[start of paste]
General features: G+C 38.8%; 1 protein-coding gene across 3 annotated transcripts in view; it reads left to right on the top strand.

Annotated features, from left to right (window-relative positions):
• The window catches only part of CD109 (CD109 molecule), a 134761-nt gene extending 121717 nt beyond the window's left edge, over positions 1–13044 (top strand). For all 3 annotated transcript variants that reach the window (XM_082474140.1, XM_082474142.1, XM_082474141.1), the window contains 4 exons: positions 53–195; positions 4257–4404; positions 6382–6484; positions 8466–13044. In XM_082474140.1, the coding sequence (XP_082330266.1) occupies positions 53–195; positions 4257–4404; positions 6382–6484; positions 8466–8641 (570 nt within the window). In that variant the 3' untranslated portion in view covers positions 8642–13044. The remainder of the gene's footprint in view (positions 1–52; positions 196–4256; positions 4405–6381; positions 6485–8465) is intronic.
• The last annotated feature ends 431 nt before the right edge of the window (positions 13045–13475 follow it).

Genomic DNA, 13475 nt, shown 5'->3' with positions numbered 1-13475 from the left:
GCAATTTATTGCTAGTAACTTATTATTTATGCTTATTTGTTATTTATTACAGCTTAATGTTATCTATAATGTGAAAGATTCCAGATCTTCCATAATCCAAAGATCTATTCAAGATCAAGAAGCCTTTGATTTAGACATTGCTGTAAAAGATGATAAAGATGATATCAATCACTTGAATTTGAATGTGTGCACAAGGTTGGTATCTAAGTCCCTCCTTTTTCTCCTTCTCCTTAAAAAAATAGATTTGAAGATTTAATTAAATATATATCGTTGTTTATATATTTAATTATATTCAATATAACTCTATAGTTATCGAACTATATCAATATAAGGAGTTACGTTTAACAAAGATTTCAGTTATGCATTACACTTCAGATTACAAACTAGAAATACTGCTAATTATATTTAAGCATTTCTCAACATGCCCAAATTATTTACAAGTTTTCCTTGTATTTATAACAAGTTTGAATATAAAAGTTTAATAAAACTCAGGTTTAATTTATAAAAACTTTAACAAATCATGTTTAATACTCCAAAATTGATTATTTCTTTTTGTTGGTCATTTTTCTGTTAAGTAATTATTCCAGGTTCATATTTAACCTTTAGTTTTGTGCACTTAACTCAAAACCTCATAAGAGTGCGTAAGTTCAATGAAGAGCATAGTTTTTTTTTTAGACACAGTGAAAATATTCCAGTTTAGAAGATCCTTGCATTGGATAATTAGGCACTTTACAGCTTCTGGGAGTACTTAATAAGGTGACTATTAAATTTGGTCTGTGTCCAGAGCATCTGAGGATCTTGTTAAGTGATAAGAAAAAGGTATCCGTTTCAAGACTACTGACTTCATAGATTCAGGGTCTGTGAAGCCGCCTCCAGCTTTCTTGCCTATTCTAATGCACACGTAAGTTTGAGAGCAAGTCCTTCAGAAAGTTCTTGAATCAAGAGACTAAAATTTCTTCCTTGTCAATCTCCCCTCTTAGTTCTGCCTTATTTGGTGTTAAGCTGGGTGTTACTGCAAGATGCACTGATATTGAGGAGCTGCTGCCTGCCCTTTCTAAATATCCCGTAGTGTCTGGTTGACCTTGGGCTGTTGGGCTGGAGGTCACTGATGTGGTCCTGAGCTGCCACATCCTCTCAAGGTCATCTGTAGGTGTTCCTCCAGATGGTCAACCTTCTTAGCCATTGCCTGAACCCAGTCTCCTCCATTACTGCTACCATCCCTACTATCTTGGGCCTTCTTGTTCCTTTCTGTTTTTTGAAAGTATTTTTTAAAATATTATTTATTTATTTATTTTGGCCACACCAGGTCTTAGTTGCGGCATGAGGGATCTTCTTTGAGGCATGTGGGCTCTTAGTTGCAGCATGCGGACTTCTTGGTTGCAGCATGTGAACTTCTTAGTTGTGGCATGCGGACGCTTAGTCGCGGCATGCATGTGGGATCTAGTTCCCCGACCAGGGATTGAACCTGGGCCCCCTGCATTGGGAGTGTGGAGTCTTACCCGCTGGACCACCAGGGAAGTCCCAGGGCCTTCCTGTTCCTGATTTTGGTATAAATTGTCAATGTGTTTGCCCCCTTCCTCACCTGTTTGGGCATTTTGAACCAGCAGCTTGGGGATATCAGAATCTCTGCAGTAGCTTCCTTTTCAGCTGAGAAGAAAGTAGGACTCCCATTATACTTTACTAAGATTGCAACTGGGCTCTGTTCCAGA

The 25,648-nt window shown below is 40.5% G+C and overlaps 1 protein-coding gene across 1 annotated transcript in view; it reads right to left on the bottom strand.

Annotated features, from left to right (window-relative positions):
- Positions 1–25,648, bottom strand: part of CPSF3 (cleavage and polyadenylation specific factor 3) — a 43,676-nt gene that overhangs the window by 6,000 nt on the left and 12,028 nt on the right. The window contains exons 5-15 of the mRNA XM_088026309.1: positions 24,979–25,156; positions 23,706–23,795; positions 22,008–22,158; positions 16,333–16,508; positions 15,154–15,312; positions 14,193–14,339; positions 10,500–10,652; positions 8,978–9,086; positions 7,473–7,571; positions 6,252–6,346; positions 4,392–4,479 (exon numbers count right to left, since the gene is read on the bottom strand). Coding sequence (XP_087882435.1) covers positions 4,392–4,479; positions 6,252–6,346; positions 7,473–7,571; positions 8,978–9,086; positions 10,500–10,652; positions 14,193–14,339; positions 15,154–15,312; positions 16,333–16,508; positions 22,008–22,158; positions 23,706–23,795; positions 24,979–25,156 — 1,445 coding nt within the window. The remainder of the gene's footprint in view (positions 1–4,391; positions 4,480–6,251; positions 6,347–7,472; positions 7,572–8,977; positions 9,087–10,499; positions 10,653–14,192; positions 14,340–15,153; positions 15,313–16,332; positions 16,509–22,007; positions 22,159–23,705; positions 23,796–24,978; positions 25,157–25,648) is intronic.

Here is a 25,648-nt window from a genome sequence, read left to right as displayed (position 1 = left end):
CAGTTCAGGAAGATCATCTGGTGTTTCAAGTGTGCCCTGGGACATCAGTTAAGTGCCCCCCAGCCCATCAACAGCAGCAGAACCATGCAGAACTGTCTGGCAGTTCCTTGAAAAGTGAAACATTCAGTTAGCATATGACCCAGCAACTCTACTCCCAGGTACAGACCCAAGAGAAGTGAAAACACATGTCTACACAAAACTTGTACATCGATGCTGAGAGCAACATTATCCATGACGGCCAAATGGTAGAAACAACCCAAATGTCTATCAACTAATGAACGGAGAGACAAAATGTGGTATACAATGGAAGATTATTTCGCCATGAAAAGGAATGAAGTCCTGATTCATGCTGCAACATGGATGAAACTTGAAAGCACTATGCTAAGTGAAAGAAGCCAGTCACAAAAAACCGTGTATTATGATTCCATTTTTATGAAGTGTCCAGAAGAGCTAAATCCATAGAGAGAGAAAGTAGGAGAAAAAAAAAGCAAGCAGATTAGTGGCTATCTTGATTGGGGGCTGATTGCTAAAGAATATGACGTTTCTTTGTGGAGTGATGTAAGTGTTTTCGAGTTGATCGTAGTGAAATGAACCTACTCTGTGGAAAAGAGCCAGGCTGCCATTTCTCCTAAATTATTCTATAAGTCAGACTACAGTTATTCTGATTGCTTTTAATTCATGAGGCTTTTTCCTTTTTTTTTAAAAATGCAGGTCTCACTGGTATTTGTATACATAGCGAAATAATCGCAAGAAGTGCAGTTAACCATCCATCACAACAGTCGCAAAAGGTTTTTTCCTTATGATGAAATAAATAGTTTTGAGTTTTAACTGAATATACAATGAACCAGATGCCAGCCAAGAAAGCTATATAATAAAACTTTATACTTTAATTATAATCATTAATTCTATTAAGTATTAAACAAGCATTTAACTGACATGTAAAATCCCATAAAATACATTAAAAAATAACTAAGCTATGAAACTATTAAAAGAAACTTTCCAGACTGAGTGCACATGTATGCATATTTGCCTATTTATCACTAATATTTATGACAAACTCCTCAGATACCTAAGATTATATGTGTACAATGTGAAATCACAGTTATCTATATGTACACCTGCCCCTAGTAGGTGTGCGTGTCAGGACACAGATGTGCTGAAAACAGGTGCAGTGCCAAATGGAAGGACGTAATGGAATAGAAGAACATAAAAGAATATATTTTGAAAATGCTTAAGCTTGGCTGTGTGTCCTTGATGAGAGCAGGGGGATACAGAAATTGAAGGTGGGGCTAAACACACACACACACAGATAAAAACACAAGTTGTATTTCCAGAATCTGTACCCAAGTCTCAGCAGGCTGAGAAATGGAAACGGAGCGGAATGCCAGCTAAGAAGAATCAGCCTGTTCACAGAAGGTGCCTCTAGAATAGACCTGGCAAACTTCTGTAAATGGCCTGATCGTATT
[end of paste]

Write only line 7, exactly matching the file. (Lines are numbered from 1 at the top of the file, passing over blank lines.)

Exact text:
The 25,648-nt window shown below is 40.5% G+C and overlaps 1 protein-coding gene across 1 annotated transcript in view; it reads right to left on the bottom strand.